Transgenic Research

, Volume 22, Issue 6, pp 1167–1178 | Cite as

Genomic stability and long-term transgene expression in poplar

  • Matthias Fladung
  • Hans Hoenicka
  • M. Raj Ahuja
Original Paper


Stable expression of foreign genes over the entire life span of a plant is important for long-lived organisms such as trees. For transgenic forest trees, very little information is available on long-term transgene expression and genomic stability. Independent transgenic lines obtained directly after transformation are initially screened in respect to T-DNA integration and transgene expression. However, very little consideration has been given to long-term transgene stability in long-lived forest trees. We have investigated possible genome wide changes following T-DNA integration as well as long-term stability of transgene expression in different transgenic lines of hybrid aspen (Populus tremula × Populus tremuloides) that are up to 19 years old. For studies on possible genome wide changes following T-DNA integration, four different independent rolC-transgenic lines were subjected to an extensive AFLP study and compared to the non-transgenic control line. Only minor genomic changes following T-DNA integration could be detected. To study long-term transgene expression, six different independent rolC-transgenic lines produced in 1993 and since that time have been kept continuously under in vitro conditions. In addition, 18 transgenic plants belonging to eight independent rolC-transgenic lines transferred to glasshouse between 1994 and 2004 were chosen to determine the presence and expression of the rolC gene. In all transgenic lines examined, the rolC gene could successfully be amplified by PCR tests. Both, the 19 years old tissue cultures and the up to 18 years old glasshouse-grown trees revealed expression of the rolC transgene, as demonstrated by the rolC-phenotype and/or northern blot experiments confirming long-term transgene expression.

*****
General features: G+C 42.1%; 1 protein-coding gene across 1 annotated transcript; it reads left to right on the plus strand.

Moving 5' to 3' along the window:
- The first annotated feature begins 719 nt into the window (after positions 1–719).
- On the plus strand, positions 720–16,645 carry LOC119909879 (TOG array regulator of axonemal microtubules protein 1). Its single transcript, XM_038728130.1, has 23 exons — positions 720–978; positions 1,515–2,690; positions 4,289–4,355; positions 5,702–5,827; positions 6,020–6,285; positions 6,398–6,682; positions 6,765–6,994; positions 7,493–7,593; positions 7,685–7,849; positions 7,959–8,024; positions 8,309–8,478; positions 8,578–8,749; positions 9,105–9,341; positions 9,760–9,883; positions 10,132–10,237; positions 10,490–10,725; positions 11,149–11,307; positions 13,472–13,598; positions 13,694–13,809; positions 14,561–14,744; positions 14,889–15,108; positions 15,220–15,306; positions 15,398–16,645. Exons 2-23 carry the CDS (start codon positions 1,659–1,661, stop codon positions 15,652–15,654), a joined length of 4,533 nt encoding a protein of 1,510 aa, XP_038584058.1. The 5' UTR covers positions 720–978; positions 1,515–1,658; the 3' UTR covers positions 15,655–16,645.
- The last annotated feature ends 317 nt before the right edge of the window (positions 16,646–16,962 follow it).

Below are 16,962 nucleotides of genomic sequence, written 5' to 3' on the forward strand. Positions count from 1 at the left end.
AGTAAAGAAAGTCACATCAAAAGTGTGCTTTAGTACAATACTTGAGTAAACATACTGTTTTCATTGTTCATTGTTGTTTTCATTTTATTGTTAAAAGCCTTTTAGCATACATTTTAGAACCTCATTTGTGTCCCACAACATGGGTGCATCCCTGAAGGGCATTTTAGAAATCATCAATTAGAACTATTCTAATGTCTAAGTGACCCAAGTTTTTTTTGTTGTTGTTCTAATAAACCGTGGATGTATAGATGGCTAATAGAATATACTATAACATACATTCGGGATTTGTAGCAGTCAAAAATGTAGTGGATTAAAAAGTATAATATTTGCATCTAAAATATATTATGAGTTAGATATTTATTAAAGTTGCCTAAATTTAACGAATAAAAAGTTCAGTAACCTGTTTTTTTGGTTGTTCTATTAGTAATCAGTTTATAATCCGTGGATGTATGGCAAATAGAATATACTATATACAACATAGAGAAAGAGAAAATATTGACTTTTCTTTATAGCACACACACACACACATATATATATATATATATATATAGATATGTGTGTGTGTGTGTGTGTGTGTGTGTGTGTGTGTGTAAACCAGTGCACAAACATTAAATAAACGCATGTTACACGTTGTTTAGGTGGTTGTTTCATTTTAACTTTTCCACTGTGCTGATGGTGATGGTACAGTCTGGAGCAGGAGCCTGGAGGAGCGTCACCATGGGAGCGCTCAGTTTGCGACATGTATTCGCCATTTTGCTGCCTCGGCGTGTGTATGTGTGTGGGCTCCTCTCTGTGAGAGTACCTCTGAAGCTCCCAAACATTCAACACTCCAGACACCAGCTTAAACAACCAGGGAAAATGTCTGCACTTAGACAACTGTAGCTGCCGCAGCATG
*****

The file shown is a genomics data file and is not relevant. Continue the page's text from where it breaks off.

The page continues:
Genomic changes Genetic transformation Transgene insertion Transgene stability Transgenic trees 



This study was supported by the Federal Ministry for Education and Research (BMBF). We deeply thank Dr. Trevor Fenning (Northern Research Station of Forest Research, Roslin, UK) for critically reading the manuscript. The technical assistance of Olaf Polak, Doris Ebbinghaus and Anke Schellhorn is gratefully acknowledged.


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Copyright information

© Springer Science+Business Media Dordrecht 2013

Authors and Affiliations

  • Matthias Fladung
    • 1
  • Hans Hoenicka
    • 1
  • M. Raj Ahuja
    • 1
    • 2
  1. 1.Thuenen-Institute (TI) of Forest GeneticsGrosshansdorfGermany
  2. 2.New PaltzUSA

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